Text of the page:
The arrival of the French on the island of Mauritius was not without its problems but under the dynamic administration of French Governor Mahé de La Bourdonnais the transformation of the colony into a viable and sustainable one was remarkable. He established Port Louis as a naval base and a shipbuilding centre and under his governorship, numerous buildings were built, a number of which still stand today.
The Governor was also incredibly successful in implementing the notion of free enterprise and work for profit. All inhabitants of Isle de France as it was then known – colonists, slaves and workers, were motivated to become entrepreneurs and under this drive to succeed, the colony was very soon stable and flourishing.
Evidence of the mixed cultural history of the island is still to be found in the various styles of the architecture that can be seen around the island. The architecture that exists in Mauritius to this day was imported from the early French settlers, who over time became skilled at adapting their designs to suit the tropical, humid climate.
Large, handsome plantation houses evolved to incorporate elements that may look merely decorative but existed to keep residents cool and dry, like vaulted ceilings and shaded wrap-around verandas.
Not only is the beautiful design and style seen in the historic buildings, but in humble dwellings of the local people as well as the luxury and opulence of many of the Mauritius hotels.
As time has passed by and a more modern era has taken hold, many of the humble single storey “Case Creole’ workers” homes have been transformed into larger apartment complexes, but there are those that remain which have been well-preserved and painted in vibrant hues with roofs covered in lacquered, corrugated metal sheets and the small gardens overflowing with exotic plants and blooms.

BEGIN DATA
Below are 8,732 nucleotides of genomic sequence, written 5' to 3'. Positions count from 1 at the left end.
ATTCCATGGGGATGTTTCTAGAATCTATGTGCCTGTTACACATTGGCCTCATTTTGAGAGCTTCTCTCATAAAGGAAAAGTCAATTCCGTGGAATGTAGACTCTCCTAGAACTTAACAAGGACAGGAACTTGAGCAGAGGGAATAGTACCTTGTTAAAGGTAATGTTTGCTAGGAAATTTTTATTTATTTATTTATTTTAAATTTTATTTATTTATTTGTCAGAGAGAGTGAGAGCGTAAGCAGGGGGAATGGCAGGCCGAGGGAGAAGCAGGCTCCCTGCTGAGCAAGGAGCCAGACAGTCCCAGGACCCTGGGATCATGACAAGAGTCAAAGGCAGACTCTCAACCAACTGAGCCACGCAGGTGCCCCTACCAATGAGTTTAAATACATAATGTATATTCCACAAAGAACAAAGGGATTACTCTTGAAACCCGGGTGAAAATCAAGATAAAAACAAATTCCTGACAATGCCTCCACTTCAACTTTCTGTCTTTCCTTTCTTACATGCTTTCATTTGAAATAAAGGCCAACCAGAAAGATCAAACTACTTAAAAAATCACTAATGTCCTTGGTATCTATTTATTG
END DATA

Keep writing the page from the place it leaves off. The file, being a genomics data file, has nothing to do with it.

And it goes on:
Although the more modern style of architecture is taking precedence when it comes to the building of hotels, spa’s, villas and major civic projects such as marina’s and waterfront projects, there are still touches of the former glory of the French and British colonisation to be seen such as in the form of the gorgeous “The Heritage Le Telfair Golf & Spa Resort” where the architecture is typical of colonial sugar plantation houses as seen in the choice of the furniture and décor used.
The Residence Hotel is also a beautiful example of a bygone era which blends modern elegance with classic, colonial charm resulting in a superb mixture of nostalgia brought about through impressive five star service worthy of the grand colonial houses of yesteryear.
A stunning combination of Asian, African and French cultures are expertly brought together in the form of The Oberoi hotel which is uniquely home to four national monuments dating back to the French Colonial period and which now form part of the hotel.
The architecture is striking not only in the design of the buildings but also through the exotic gardens that wind their way through the villas. Huge Balinese statues guide you as you meander through the serene environment – your own little piece of paradise.
Whatever your taste may be – whether it be a nostalgic visit to a bygone era or whether it be a more modern simplistic feel you are looking for, Mauritius has it all, but let us not forget how far this tiny island has come and how grateful we are that places like this still exist.
By Marcela Kunova - 20th April 2017
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